TANGANYIKA District Council (TDC) in Katavi Region has received more than 3.28bn/- to strengthen pre-primary and primary education in the district during 2022/2023 fiscal year.
According to a breakdown, some 2.28bn/ is from Boost Primary Student Learning (BOOST), while the government has injected 1.0bn/-
Updating journalists, the District Executive Director (DED), Mr Shaban Juma said the I.0bn/ – fund from the government will be spent on constructing new schools and eight classrooms at Kafisha Kambanga, Ifinsi and Myagala primary schools where each will be receiving two classrooms.
“Four new schools will be built, which are Shalula, Kasekese, Kawambwa and Lake Tanganyika primary schools of which each will cost 200m/-, while each classroom will cost 25m/-,” added the DED.
BOOST is part of the Education Programme for Results (EPforR II), an innovative, results-based financing programme now in its second phase and supported by the UK Foreign Commonwealth and Development Office (FCDO), the World Bank, the government of Sweden (SIDA), the Global Partnership for Education (GPE), and the Korean International Cooperation Agency (KOICA).
According to Mr Juma, the council has 27 wards, out of which 11 are beneficiaries.
As part of the council’s effort to strengthen pre-primary education, 32 classrooms will be built under the BOOST programme at a cost of 182m/.
The BOOST programme will also include the construction of 21 new toilet pits and staff quarters.
A World Bank press release issued two years ago in Washington, emphasizes that BOOST will support the Government’s Education Sector Development Plan over the next five years by providing results-based financing to catalyze reforms and implement interventions in three main areas.
It aims to strengthen Tanzania’s education system in order to improve quality, equity and access in the public education system by supporting the provision of safer and learning-conducive environments for pre-primary and primary students, assisting schools in meeting minimum infrastructure requirements and implementing a Primary Safe School Programme (PSSP).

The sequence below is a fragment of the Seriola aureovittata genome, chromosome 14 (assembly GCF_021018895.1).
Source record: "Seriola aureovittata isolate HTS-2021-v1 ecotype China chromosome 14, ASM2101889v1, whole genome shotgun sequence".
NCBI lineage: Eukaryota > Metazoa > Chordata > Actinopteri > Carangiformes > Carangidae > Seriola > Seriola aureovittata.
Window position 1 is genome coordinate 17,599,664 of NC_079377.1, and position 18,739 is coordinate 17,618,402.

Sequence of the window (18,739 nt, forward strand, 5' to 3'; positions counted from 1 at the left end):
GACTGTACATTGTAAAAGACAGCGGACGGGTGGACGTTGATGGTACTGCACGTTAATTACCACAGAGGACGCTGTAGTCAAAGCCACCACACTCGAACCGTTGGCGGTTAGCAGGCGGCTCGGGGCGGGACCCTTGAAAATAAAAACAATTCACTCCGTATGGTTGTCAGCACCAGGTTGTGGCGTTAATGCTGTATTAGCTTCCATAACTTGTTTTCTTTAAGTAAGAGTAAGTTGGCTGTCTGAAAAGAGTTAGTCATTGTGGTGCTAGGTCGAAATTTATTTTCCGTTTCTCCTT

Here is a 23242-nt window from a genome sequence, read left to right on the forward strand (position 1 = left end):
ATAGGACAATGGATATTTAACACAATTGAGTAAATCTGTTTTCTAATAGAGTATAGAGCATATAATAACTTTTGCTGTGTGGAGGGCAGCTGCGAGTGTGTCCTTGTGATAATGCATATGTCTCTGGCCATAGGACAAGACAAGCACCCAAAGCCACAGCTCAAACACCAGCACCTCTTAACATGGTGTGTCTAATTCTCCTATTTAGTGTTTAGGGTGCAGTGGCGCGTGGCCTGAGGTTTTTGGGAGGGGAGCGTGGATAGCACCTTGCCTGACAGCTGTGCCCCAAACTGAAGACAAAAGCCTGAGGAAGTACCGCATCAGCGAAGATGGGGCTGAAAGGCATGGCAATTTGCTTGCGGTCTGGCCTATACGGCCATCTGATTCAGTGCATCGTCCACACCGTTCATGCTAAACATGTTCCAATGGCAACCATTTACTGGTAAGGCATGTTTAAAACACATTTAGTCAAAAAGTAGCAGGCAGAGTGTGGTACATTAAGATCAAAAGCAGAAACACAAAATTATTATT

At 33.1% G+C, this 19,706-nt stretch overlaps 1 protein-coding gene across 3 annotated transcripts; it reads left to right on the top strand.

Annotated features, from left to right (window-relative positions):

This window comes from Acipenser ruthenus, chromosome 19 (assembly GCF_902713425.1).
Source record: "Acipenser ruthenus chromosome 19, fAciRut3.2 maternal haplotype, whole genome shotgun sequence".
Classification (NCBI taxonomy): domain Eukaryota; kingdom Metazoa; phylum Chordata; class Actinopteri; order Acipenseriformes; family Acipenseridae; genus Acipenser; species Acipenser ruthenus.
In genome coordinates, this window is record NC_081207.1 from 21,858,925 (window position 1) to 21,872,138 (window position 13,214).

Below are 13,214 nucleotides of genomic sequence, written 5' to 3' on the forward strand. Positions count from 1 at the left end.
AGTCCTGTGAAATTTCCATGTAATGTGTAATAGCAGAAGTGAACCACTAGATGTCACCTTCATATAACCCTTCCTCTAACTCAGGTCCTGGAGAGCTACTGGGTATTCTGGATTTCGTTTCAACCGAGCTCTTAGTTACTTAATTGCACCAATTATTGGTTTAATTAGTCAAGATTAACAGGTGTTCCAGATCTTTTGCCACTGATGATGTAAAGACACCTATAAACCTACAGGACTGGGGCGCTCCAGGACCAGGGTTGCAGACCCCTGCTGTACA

According to the statement, this component, which was developed in collaboration with the government and other development partners, will also support the construction of at least 12,000 classrooms and associated facilities, primarily in vulnerable rural communities.
The programme also aims to improve teacher competencies and classroom teaching quality by supporting the nationwide implementation of Tanzania’s Teacher Continuous Professional Development policy through a sustainable school-based approach complemented by a network of at least 800 primary hub schools equipped with ICT-smart classrooms and a Learning Management System that provides digitized teaching and learning resources.
This same programme also focuses on enhancing education financing, increasing community empowerment and strengthening the oversight of local government authorities in improving the quality of education service delivery.
BOOST will also strengthen the capacities of the implementing agencies—the Ministry of Education, Science and Technology, as well as the President’s Office, Regional Administration and Local Government. It will also work closely with core education, and technical agencies like the Tanzania Institute of Education, the National Examination Council of Tanzania, and the Teacher Service Commission.
The new programme, according to Xiaoyan Liang, World Bank Lead Education Specialist and Task Team Leader (TTL) for BOOST, carefully balances system strengthening with the direct provision to fill important service delivery gaps, particularly in rural and vulnerable communities.
“It builds on the strong foundation laid by the previous programme for results,” Xiaoyan was quoted as saying, adding that “it goes beyond to expand access to pre-primary education, leverage ICT for teaching and learning and strengthen decentralized education governance.”